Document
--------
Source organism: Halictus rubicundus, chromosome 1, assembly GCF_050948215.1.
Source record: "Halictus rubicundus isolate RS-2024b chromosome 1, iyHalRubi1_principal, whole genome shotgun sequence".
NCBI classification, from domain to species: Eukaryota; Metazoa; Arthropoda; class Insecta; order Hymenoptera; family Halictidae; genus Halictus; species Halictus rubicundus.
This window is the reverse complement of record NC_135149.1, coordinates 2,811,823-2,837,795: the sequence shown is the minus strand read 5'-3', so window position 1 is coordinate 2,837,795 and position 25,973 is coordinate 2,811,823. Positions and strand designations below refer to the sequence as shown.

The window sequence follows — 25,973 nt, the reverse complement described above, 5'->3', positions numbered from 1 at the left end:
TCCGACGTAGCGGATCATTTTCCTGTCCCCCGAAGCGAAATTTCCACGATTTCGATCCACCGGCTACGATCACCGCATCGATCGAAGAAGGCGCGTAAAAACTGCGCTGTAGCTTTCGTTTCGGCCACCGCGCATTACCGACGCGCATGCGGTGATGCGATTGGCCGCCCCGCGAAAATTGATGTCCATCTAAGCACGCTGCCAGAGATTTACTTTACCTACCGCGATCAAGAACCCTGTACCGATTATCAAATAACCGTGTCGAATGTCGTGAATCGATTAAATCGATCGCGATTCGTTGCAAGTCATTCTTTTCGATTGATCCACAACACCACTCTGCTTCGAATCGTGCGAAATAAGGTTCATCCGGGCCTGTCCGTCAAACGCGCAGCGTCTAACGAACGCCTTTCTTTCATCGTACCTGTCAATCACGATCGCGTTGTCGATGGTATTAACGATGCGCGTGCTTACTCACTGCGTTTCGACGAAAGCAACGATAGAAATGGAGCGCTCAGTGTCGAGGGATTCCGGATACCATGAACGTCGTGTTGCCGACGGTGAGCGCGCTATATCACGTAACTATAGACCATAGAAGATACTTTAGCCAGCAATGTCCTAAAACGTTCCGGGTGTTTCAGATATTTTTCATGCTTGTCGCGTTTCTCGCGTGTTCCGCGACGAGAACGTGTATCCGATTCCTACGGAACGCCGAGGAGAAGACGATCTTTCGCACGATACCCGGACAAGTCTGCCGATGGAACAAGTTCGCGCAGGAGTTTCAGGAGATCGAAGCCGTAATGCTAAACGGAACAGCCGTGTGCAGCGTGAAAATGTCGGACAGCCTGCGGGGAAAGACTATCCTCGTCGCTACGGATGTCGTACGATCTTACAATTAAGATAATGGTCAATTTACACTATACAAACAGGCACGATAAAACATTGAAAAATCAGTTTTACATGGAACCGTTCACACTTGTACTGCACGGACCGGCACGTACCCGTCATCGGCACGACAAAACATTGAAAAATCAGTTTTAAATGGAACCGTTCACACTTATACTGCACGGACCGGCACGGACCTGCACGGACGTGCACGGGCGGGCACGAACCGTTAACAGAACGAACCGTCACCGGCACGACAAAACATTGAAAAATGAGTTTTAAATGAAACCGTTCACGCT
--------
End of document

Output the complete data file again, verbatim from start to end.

Source organism: Halictus rubicundus, chromosome 1, assembly GCF_050948215.1.
Source record: "Halictus rubicundus isolate RS-2024b chromosome 1, iyHalRubi1_principal, whole genome shotgun sequence".
NCBI classification, from domain to species: Eukaryota; Metazoa; Arthropoda; class Insecta; order Hymenoptera; family Halictidae; genus Halictus; species Halictus rubicundus.
This window is the reverse complement of record NC_135149.1, coordinates 2,811,823-2,837,795: the sequence shown is the minus strand read 5'-3', so window position 1 is coordinate 2,837,795 and position 25,973 is coordinate 2,811,823. Positions and strand designations below refer to the sequence as shown.

The window sequence follows — 25,973 nt, the reverse complement described above, 5'->3', positions numbered from 1 at the left end:
TCCGACGTAGCGGATCATTTTCCTGTCCCCCGAAGCGAAATTTCCACGATTTCGATCCACCGGCTACGATCACCGCATCGATCGAAGAAGGCGCGTAAAAACTGCGCTGTAGCTTTCGTTTCGGCCACCGCGCATTACCGACGCGCATGCGGTGATGCGATTGGCCGCCCCGCGAAAATTGATGTCCATCTAAGCACGCTGCCAGAGATTTACTTTACCTACCGCGATCAAGAACCCTGTACCGATTATCAAATAACCGTGTCGAATGTCGTGAATCGATTAAATCGATCGCGATTCGTTGCAAGTCATTCTTTTCGATTGATCCACAACACCACTCTGCTTCGAATCGTGCGAAATAAGGTTCATCCGGGCCTGTCCGTCAAACGCGCAGCGTCTAACGAACGCCTTTCTTTCATCGTACCTGTCAATCACGATCGCGTTGTCGATGGTATTAACGATGCGCGTGCTTACTCACTGCGTTTCGACGAAAGCAACGATAGAAATGGAGCGCTCAGTGTCGAGGGATTCCGGATACCATGAACGTCGTGTTGCCGACGGTGAGCGCGCTATATCACGTAACTATAGACCATAGAAGATACTTTAGCCAGCAATGTCCTAAAACGTTCCGGGTGTTTCAGATATTTTTCATGCTTGTCGCGTTTCTCGCGTGTTCCGCGACGAGAACGTGTATCCGATTCCTACGGAACGCCGAGGAGAAGACGATCTTTCGCACGATACCCGGACAAGTCTGCCGATGGAACAAGTTCGCGCAGGAGTTTCAGGAGATCGAAGCCGTAATGCTAAACGGAACAGCCGTGTGCAGCGTGAAAATGTCGGACAGCCTGCGGGGAAAGACTATCCTCGTCGCTACGGATGTCGTACGATCTTACAATTAAGATAATGGTCAATTTACACTATACAAACAGGCACGATAAAACATTGAAAAATCAGTTTTACATGGAACCGTTCACACTTGTACTGCACGGACCGGCACGTACCCGTCATCGGCACGACAAAACATTGAAAAATCAGTTTTAAATGGAACCGTTCACACTTATACTGCACGGACCGGCACGGACCTGCACGGACGTGCACGGGCGGGCACGAACCGTTAACAGAACGAACCGTCACCGGCACGACAAAACATTGAAAAATGAGTTTTAAATGAAACCGTTCACGCT